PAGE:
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Three Millennia of Greek Literature

D. Snider
A Commentary on the Odyssey of Homer - Part II

From, Homer's Odyssey: A commentary
[Please note that the Table of Contents here published, is created by Elpenor and is not to be found in the print version]

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Page 72

(a) Leaving Troy for home. This means a complete facing about and a going the other way, not only in geography, but also in conduct. The Greeks must now quit destruction and become constructive.

(b) It is no wonder that the journey home was very difficult. Quarrels arose at the start (see Nestor's account Book III., and that of Menelaus Book IV.). Many perished on the way; some were lost in a storm at sea, Agamemnon was slain on the threshold of his own palace.

(c) Those who reached home, the successful returners, were of three main kinds, represented by Nestor, by Menelaus, and by Ulysses. These were restored to home and family, and brought peace and harmony. Such is the positive outcome of the Trojan War, and the completion of its cycle.

II. But this rounding-off of the Trojan cycle is, on the other hand, a final separation from the Orient; the scission is now unfolded, explicit, quite conscious. When Ulysses comes back to Ithaca, and re-establishes Family and State, Greek life is independent, distinct, self-determined. The Hellenic world rises and fulfills its destiny in its own way; it creates the Fine Arts, Literature, Science; it is the beginning of the Occident.

Still the thought must come up that the Orient is also a part of the grand movement of the World's History, whose cycle embraces both Occident and Orient. The Odyssey has many glimpses of this higher view. The first 12 books move westward and have their outlook in that direction, the last 12 books have their outlook eastward toward Egypt, Phoenicia, and the Oriental borderland. The earlier fairy tales of Ulysses have their scene in the West, while the later romances or novelettes interwoven in the last 12 Books have their scene in the East, with one exception possibly.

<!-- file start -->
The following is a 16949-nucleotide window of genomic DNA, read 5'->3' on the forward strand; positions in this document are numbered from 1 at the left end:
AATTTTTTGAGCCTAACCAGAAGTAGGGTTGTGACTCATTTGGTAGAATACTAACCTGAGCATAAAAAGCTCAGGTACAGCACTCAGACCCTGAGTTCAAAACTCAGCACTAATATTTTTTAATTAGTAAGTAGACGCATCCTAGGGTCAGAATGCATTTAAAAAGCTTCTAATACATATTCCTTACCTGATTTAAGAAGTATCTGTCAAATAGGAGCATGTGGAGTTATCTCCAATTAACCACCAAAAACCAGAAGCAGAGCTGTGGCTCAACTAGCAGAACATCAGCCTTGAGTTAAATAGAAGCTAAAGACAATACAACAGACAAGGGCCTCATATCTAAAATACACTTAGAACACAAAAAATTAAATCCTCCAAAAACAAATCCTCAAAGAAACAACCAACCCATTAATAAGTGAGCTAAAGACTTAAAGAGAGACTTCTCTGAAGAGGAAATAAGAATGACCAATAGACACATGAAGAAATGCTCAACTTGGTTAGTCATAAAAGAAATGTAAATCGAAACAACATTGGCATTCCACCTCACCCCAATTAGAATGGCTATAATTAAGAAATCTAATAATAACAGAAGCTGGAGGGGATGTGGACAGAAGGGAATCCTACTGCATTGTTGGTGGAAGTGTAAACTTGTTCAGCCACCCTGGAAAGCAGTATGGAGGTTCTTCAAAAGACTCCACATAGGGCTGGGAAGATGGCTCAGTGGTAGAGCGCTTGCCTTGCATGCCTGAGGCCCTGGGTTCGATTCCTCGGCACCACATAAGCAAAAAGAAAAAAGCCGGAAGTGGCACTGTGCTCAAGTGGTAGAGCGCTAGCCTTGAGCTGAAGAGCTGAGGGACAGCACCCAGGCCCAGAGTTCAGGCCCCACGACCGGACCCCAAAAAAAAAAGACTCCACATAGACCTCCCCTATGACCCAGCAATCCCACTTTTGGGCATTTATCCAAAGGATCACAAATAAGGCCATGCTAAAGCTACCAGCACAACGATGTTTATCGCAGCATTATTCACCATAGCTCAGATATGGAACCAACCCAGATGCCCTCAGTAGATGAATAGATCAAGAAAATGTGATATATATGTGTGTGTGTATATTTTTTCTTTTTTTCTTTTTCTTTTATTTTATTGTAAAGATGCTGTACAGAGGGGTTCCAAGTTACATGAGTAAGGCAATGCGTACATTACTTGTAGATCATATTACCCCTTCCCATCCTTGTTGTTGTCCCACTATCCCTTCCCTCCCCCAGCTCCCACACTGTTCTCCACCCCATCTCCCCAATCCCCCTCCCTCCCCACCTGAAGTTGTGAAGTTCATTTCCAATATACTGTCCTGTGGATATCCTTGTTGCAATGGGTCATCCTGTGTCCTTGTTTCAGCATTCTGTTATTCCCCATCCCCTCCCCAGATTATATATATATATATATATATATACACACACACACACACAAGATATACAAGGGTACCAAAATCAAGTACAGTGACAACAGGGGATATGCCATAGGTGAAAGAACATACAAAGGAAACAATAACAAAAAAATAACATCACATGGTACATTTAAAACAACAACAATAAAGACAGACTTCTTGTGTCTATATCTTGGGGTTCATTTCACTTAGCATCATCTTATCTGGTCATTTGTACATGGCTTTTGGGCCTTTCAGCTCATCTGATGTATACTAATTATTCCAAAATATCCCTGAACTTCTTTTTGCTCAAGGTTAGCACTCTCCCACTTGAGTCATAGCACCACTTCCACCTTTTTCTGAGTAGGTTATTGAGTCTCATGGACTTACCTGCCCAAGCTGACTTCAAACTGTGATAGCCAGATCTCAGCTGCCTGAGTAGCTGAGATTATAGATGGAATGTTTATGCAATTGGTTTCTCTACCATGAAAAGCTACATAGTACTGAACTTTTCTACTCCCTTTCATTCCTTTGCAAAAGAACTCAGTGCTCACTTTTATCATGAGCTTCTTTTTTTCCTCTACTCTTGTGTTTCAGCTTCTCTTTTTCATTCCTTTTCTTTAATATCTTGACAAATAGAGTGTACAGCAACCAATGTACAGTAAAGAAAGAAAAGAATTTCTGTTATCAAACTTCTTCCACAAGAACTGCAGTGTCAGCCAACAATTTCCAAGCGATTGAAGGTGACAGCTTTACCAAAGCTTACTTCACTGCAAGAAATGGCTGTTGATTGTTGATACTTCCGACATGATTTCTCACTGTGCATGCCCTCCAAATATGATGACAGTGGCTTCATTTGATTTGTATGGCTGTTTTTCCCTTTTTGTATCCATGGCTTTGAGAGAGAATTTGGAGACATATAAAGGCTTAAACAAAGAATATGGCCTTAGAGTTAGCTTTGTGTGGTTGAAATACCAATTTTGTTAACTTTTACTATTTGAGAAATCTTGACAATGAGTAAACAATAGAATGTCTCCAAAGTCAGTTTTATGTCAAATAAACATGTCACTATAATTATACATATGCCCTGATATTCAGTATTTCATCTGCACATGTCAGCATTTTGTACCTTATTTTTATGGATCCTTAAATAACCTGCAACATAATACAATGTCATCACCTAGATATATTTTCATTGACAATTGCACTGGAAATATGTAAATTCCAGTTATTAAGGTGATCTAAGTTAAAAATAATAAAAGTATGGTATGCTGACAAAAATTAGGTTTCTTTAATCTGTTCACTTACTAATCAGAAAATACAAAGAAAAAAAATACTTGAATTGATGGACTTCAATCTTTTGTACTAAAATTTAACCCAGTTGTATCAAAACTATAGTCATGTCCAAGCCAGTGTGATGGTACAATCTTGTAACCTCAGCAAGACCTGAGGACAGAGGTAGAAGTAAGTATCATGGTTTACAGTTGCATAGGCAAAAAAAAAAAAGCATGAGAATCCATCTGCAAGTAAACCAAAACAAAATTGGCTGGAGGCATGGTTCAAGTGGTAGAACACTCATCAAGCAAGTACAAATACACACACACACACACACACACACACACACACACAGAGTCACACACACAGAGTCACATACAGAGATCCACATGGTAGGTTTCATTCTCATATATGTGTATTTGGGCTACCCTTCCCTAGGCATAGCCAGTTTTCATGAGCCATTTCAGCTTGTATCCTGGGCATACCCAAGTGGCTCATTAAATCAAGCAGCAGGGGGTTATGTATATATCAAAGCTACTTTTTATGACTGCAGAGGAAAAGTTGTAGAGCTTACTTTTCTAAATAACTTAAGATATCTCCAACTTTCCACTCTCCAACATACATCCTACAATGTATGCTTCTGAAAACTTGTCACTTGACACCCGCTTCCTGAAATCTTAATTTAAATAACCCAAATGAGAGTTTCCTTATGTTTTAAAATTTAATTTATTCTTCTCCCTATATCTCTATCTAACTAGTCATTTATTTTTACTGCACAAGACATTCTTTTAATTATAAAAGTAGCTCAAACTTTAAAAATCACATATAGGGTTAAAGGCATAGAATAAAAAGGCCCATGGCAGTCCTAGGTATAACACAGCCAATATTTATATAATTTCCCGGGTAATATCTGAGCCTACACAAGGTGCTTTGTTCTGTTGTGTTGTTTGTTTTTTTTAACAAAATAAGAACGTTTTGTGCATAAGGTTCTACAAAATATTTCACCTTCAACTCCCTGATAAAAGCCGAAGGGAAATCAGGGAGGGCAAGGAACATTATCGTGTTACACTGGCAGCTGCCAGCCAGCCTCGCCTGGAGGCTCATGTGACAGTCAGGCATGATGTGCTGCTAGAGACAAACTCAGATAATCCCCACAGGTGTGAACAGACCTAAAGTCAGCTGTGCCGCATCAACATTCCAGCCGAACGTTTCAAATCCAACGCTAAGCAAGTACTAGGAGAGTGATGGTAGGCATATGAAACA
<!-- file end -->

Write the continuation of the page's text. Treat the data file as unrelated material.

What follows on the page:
The main fact, however, of the Trojan cycle is the great separation, deepest in history, between Orient and Occident, through the instrumentality of Greece. The civilization of Europe and the West is the offspring of that separation, which is still going on, is a living fact, and is the source of the vexed Eastern question of European politics.

III. We are living to-day in that separation; our art, science, education, poetic forms, our secular life largely come from ancient Greece. Oriental art, customs, domestic life, government, we do not as a rule fraternize with; the Greek diremption is in us still; only in one way, in our religious life, do we keep a connection with an Oriental people. But is this separation never to be overcome? Is there to be no return to the East and completion of the world's cycle?

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Cf. Pharr, Homer and the study of Greek * Odyssey Complete Text
Iliad Complete Text * Homer Bilingual Anthology and Resources * Livingstone, On the Ancient Greek Literature
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